Apple (AAPL) has become one of those stocks that have been hard to understand on a valuation basis lately. While many other stocks such as cloud companies NetSuite (N), F5 Networks (FFIV), and Salesforce.com (CRM) are hard to rationalize because their valuations are so high, Apple stands as an anomaly that it is hard to rationalize because its valuation is so low. The company enjoys roughly 45% annual revenue growth while more than doubling its earnings each year. Yet the valuation still stands at 15X trailing P/E even with the recent run in the stock. By comparison many of the cloud companies, including the ones mentioned above, grow their revenues at only around 20% annually while they continue to post losses in many cases. The valuations on those companies are so high that it has become meaningless to value them on a P/E or cash flow basis. They are therefore valued on revenue multiples, which is a questionable way to value a company to say the least.
So why the discrepancy in the valuation models? The obvious answer is the market cap. No matter the earnings, it just isn't that easy to push up a $450B market cap even further. As the market cap starts to get denoted with the "trillion" mark next to it, you run into a lot of psychological barriers too. However, there are some additional reasons, in my opinion, that Apple fails to reach the valuation level it deserves. While recent investor attention has turned to various products in Apple's pipeline, I would like to comment a little on these so called obstacles to further appreciation in Apple's stock.
While I remain tentatively bullish on Apple long-term, one of those obstacles in my opinion is the violent price action to the upside in recent months (roughly 52% in three months). In such tremendously large and widely held companies, such violent moves just aren't welcome news, even if they are perfectly rational on a valuation basis.
One of my main trading techniques when managing my own funds is to try to take the opposite side of a trade when a large-cap stock makes a fast and oversized move, even if there is a catalyst behind it. I will admit that it is a lot harder to spot such reversals when the stock is on its way up. The price action might seem exponential on one graph, but might seem perfectly normal on another graph with an adjusted price scale. However Apple's recent price action seems quite wild even with some adjustments to the price axis. While such moves might not affect the long-term holders, it definitely raises a red flag for the short term traders as it is hard to resist taking some profits after such a steep run.
Speaking of the long-term holders, there was another red-flag in the price action on Feb 15th, 2012, as the stock experienced a strong intra-day reversal on the scale of around 5%. While I can only speculate, it is highly possible that the price action on that day was the result of a major long-term investor reducing its position in Apple rather than a fickle hedge fund or a speculator. In my opinion, the reversal on that day signifies a rather broader problem with this stock. The issue is that, some long-term investors or the ones who bought substantial positions in and around the financial crises have made such large profits on this stock that it has become almost a necessity for them to realize some profits to secure their earnings. The temptation to take profits becomes even stronger, when the stock makes a quick run to the upside as it has done recently.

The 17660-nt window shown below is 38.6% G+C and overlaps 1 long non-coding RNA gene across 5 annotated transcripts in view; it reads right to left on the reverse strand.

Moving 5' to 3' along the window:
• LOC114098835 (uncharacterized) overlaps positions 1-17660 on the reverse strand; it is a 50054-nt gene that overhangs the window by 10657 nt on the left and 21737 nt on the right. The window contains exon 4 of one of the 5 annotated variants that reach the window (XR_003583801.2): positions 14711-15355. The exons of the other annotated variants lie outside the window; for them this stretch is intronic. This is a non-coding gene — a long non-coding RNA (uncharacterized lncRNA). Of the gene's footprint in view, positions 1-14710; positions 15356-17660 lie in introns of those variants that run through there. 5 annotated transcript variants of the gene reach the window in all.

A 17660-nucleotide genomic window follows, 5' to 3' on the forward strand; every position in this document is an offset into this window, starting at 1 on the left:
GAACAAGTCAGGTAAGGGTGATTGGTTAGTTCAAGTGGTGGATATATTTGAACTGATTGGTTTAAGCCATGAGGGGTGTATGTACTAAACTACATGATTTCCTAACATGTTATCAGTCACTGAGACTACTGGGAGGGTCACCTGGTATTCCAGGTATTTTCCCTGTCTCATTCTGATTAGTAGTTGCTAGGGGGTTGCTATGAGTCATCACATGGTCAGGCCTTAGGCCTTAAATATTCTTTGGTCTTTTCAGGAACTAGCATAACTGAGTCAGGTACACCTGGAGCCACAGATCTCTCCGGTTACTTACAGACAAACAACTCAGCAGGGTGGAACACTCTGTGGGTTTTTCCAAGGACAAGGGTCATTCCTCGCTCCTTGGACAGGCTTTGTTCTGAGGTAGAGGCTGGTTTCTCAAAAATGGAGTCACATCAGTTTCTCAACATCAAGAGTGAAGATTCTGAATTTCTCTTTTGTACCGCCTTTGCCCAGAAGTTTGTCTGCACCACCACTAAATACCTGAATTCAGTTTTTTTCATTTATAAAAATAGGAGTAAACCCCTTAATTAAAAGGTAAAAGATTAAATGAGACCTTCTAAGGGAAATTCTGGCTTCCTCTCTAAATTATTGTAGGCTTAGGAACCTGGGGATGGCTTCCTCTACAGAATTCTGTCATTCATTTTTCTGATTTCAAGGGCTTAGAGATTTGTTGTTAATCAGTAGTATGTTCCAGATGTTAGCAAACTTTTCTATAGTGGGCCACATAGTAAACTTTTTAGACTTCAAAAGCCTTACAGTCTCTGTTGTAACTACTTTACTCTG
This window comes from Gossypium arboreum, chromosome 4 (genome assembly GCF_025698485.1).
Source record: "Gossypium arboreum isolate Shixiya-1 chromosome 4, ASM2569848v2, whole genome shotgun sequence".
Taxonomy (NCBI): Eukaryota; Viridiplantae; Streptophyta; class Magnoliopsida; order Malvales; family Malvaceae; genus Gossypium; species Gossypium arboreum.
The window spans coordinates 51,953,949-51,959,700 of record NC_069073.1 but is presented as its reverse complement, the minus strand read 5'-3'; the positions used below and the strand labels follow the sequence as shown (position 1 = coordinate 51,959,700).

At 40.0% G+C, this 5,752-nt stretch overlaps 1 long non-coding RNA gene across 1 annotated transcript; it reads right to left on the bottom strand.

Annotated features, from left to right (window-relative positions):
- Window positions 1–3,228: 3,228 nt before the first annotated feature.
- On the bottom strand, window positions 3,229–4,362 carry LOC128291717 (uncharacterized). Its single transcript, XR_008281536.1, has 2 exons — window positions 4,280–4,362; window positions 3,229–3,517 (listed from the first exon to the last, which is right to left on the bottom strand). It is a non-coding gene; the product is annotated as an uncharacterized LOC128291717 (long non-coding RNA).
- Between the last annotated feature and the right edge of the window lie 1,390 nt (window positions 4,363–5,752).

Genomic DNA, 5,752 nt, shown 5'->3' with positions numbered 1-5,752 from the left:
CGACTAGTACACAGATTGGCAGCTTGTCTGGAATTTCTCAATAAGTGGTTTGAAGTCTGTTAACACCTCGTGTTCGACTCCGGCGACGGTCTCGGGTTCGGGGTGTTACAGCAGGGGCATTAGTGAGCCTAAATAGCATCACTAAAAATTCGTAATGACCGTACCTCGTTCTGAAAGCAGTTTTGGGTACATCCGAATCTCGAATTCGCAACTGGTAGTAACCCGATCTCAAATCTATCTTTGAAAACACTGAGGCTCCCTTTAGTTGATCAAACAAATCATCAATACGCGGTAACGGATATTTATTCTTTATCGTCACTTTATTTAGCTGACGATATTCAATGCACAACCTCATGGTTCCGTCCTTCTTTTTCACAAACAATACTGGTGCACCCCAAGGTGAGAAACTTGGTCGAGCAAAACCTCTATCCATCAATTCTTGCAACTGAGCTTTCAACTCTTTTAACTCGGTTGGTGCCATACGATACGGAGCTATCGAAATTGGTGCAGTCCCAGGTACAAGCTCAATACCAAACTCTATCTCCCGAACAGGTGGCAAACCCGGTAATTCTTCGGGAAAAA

Another cause for concern is that Apple's recent quick move has come on the back of a rather unusually large outperformance of the general tech sector. It is important to note that although the tech sector is obviously dominated by high-beta stocks, the size of outperformance is still quite large even adjusting for that effect. Similarly, while Apple has enjoyed bursts of optimism and appreciation quite regularly, the recent size of the move, even in percentage terms, is also quite large by even Apple standards. It is a legitimate concern that no matter Apple's performance as a company, a reversal in the general market sentiment towards the tech sector might cause quite a shock in the short-term.
In the presence of these short-term risks, investors might want to wait a little for the stock to consolidate before chasing the stock.
There are also some arguments on the bullish side that Apple is even more undervalued when you back out the cash balance. That argument might be true for an investor who would take a controlling stake in the company, but it might not be so for small stake holders. I plan to address this issue in a little more detail in another article.
Also a detailed analysis of the mechanics of Apple's growth indicates that the Company might be finally reaching maturation in its growth. I will try to get into more detail about this in another article also.
These two issues, while not detrimental to further gains in the stock, might explain the investor sentiment, if the stock starts to move from investor darling to "great company but lacks the hype" category such as IBM (IBM) or Cisco (CSCO).
Additional disclosure: I have a long position in AAPL Mar 16th, 12 465 Put Options and IBM Mar 16th, 12 190 Put Options in the Portfolio/ Tech Opportunities Fund.